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A rubber-tyred metro or rubber-tired metro is a form of rapid transit system that uses a mix of road and rail technology. The vehicles have wheels with rubber tires that run on rolling pads inside guide bars for traction, as well as traditional railway steel wheels with deep flanges on steel tracks for guidance through conventional switches as well as guidance in case a tyre fails. Most rubber-tyred trains are purpose-built and designed for the system on which they operate. Guided buses are sometimes referred to as 'trams on tyres', and compared to rubber-tyred metros.

History


The first idea for rubber-tyred railway vehicles was the work of Scotsman Robert William Thomson, the original inventor of the pneumatic tyre. In his patent of 1846[2] he describes his 'Aerial Wheels' as being equally suitable for, "the ground or rail or track on which they run".[3] The patent also included a drawing of such a railway, with the weight carried by pneumatic main wheels running on a flat board track and guidance provided by small horizontal steel wheels running on the sides of a central vertical guide rail.[3]

During the World War II German occupation of Paris, the Metro system was used to capacity, with relatively little maintenance performed. At the end of the war, the system was so worn that thought was given as to how to renovate it. Rubber-tyred metro technology was first applied to the Paris Métro, developed by Michelin, who provided the tyres and guidance system, in collaboration with Renault, who provided the vehicles. Starting in 1951, an experimental vehicle, the MP 51, operated on a test track between Porte des Lilas and Pré Saint Gervais, a section of line not open to the public.

Line 11 Châtelet - Mairie des Lilas was the first line to be converted, in 1956, chosen because of its steep grades. This was followed by Line 1 Château de Vincennes - Pont de Neuilly in 1964, and Line 4 Porte d'Orléans - Porte de Clignancourt in 1967, converted because they had the heaviest traffic load of all Paris Métro lines. Finally, Line 6 Charles de Gaulle - Étoile - Nation was converted in 1974 to reduce train noise on its many elevated sections. Because of the high cost of converting existing rail-based lines, this is no longer done in Paris, or elsewhere. Now, rubber-tyred metros are used in new systems or lines only, including the new Paris Métro Line 14.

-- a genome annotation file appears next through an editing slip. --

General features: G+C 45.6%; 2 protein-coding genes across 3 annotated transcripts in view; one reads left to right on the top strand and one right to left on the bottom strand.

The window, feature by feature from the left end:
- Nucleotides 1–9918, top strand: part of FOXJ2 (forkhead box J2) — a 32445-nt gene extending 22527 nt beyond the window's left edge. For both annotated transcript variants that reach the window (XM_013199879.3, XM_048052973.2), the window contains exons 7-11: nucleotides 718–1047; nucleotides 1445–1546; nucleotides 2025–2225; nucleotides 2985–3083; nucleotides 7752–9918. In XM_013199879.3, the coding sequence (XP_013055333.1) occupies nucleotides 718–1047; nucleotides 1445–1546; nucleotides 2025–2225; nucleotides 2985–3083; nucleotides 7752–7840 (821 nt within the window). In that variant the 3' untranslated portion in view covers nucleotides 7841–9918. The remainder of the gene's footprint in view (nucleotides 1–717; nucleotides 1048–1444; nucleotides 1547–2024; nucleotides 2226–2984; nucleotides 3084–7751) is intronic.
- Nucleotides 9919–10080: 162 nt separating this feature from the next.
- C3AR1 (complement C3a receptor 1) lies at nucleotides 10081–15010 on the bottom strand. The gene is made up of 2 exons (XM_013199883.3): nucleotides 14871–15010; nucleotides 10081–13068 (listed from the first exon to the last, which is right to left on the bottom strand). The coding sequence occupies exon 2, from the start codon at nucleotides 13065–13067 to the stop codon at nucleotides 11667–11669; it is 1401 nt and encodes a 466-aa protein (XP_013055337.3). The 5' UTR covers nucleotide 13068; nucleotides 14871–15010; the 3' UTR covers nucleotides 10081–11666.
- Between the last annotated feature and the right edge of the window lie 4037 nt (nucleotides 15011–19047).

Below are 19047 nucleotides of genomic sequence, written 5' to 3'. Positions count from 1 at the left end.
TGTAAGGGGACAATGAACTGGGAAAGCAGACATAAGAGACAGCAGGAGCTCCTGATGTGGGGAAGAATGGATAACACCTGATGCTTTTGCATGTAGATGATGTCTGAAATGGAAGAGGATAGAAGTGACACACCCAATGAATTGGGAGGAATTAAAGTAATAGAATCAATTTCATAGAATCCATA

The first completely rubber-tyred metro system was built in Montreal, Quebec, Canada, in 1966. Santiago Metro and Mexico City Metro are based on Paris Métro rubber-tyred trains. A few more recent rubber-tyred systems have used automated, driverless trains; one of the first such systems, developed by Matra, opened in 1983 in Lille, and others have since been built in Toulouse and Rennes. Paris Metro Line 14 was automated from its beginning (1998), and Line 1 was converted to automatic in 2007–2011. The first automated rubber-tyred system opened in Kobe, Japan, in February 1981. It is the Portliner linking Sanomiya railway station with Port Island.

Technology


Trains are usually in the form of electric multiple units. Just as on a conventional railway, the driver does not have to steer, with the system relying on some sort of guideway to direct the train. The type of guideway varies between networks. Most use two parallel roll ways, each the width of a tyre, which are made of various materials. The Montreal Metro, Lille Metro, Toulouse Metro, and most parts of Santiago Metro, use concrete. The Busan Subway Line 4 employs a concrete slab. The Paris Métro, Mexico City Metro, and the non-underground section of Santiago Metro, use H-Shaped hot rolled steel, and the Sapporo Municipal Subway uses flat steel. The Sapporo system is unique because it uses a single central guide rail only.[4]